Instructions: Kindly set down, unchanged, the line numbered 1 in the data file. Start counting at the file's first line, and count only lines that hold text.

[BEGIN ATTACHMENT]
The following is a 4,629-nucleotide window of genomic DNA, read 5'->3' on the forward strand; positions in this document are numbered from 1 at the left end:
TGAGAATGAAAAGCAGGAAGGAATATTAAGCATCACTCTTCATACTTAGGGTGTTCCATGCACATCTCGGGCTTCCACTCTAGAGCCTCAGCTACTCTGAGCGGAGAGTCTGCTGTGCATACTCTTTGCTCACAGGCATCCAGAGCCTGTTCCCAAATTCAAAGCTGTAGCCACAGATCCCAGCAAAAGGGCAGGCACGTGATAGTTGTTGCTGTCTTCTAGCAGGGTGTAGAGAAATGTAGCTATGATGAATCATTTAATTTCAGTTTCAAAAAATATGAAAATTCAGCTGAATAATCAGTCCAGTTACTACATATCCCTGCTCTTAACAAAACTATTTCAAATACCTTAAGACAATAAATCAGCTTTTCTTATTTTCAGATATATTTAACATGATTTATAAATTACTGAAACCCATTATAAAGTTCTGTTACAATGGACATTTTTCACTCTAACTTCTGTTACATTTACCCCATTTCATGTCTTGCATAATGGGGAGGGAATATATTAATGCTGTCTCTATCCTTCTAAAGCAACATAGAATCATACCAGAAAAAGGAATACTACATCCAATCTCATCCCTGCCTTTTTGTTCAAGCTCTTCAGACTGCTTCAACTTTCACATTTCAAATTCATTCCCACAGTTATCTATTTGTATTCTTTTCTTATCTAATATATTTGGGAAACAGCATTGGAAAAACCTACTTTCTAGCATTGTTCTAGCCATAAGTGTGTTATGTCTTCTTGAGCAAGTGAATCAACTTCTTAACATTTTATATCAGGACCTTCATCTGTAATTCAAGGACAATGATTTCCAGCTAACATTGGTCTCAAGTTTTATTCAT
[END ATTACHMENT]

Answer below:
The following is a 4,629-nucleotide window of genomic DNA, read 5'->3' on the forward strand; positions in this document are numbered from 1 at the left end: